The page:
The question thus arises whether the burden of adducing "clear"evidence on an issue is less than the burden of adducing "clear and convincing" evidence on an issue. If these phrases are not mere rhetoric, then each must set a precise, independent standard. If we hold, as the court apparently does, that one implication of the existence of such precise, independent standards is that juries must be instructed to find facts according to those standards, we raise the spectre of requiring trial judges in defamation cases to instruct juries as to four separate and distinct burdens of proof, falling variously on the plaintiff and defendant. That is to say that since the court today defines "clear and convincing" evidence as that which would satisfy a burden somewhere between those imposed by the ordinary preponderance of the evidence and reasonable doubt standards utilized in civil and criminal cases, and since "clear" evidence is presumably stronger than a preponderance of the evidence but not so strong as "clear and convincing" evidence, then a trial judge must instruct the jury as to the meaning of: (1) "a preponderance" of the evidence, by which most of the facts in issue must be found, (2) "beyond a reasonable doubt," so that the standard can help define other terms, (3) "clear and convincing" evidence, by which malice must be proved, and (4) "clear" evidence, by which the public character of the plaintiff's personality must be proved. A juror listening to a judge instructing him to draw such fine distinctions in his levels of belief would likely agree with Mr. Bumble: "If the law supposes that, . . . the law is a ass, a idiot."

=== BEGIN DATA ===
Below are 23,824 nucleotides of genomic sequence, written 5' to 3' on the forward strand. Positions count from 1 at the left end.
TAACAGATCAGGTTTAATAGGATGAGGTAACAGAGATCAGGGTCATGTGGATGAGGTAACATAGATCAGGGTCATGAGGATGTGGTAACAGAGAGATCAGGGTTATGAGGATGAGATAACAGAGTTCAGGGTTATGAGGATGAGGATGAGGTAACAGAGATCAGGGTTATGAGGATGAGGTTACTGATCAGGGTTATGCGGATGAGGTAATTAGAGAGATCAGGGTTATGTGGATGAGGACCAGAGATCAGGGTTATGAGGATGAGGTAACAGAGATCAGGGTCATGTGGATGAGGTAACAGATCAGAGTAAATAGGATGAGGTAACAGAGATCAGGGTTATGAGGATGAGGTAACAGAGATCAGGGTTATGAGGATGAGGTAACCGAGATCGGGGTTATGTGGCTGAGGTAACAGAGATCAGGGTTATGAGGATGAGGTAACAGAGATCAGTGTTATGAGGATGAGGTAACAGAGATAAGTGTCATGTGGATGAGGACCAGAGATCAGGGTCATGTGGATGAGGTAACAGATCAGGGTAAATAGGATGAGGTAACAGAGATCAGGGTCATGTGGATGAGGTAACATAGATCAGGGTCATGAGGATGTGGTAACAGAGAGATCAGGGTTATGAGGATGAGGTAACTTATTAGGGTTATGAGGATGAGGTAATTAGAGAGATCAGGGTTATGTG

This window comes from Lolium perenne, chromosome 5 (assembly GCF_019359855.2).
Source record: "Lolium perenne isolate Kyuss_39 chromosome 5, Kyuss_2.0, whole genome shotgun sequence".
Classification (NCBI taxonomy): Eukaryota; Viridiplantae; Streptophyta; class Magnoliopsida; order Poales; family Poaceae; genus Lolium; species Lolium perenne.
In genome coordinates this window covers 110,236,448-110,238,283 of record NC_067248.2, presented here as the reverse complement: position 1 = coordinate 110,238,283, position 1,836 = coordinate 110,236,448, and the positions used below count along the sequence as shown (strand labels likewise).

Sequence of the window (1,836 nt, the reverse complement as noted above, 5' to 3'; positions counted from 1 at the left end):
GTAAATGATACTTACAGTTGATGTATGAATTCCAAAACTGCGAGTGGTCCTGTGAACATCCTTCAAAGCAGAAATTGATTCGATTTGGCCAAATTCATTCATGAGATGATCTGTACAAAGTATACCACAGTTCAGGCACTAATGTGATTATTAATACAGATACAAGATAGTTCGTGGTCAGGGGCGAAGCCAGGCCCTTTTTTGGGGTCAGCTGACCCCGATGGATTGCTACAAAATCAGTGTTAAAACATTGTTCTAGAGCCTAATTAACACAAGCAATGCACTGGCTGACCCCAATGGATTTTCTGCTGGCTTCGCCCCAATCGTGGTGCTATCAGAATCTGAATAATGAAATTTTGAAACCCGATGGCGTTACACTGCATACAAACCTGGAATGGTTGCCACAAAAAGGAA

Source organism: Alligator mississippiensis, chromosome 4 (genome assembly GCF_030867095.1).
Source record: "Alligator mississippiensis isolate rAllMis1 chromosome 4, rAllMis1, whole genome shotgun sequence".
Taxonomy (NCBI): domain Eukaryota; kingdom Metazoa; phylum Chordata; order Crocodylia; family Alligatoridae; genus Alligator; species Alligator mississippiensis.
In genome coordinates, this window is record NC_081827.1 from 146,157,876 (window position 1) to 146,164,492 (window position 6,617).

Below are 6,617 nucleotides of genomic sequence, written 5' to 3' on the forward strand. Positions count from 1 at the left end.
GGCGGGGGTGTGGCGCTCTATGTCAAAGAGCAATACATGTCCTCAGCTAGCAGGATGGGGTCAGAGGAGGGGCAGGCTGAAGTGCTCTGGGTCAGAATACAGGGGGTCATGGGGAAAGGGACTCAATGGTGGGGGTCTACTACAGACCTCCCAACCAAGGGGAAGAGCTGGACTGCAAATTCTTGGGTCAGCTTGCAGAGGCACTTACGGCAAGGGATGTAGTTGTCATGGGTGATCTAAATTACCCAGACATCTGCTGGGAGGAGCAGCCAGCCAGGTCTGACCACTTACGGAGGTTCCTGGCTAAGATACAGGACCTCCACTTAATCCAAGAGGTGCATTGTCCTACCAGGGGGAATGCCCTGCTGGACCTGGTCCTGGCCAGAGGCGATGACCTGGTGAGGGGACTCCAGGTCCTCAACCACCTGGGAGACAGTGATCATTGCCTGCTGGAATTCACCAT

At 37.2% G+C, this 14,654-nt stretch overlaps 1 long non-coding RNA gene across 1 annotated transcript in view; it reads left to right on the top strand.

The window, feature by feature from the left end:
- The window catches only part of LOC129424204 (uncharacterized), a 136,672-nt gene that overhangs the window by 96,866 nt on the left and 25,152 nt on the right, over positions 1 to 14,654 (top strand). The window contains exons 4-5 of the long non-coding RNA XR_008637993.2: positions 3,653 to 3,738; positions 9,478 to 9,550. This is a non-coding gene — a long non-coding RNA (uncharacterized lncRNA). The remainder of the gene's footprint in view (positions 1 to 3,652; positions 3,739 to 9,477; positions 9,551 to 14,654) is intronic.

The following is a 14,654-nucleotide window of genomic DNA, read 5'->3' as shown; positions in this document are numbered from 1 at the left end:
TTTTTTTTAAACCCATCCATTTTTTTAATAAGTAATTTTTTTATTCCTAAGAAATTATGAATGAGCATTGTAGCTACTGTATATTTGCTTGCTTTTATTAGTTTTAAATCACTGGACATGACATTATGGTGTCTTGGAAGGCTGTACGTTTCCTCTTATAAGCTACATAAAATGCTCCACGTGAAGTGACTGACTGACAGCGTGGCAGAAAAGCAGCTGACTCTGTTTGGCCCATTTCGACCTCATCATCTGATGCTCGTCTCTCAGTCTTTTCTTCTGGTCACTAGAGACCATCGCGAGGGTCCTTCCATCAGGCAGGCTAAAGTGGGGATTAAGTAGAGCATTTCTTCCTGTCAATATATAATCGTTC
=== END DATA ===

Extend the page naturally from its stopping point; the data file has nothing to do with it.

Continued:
On Charles Dickens and the law here's a selected bibliography.

Robert Coles, Charles Dickens and the Law, 59 The Virginia Quarterly 564 (Fall 1983).

Thomas Alexander Fyfe, Charles Dickens and the Law (Lawbook Exchange, 2006 (reprint 1910).

William S. Holdsworth, Charles Dickens as a Legal Historian (Lawbook Exchange, 1995) (reprint).

Anny Sadrin, Parentage and Inheritance in the Novels of Charles Dickens (Cambridge University Press, 1994)

Larry M. Wertheim, Law, Literature, and Morality in the Novels of Charles Dickens, 20 Wm. Mitchell L. Rev. 111 (1994).

Kearley on Roman Law Scholarhip and Translation in Early Twentieth-Century America

Timothy G. Kearley, University of Wyoming College of Law, has published Roman Law Scholarship and Translation in Early Twentieth-Century America. Here is the abstract.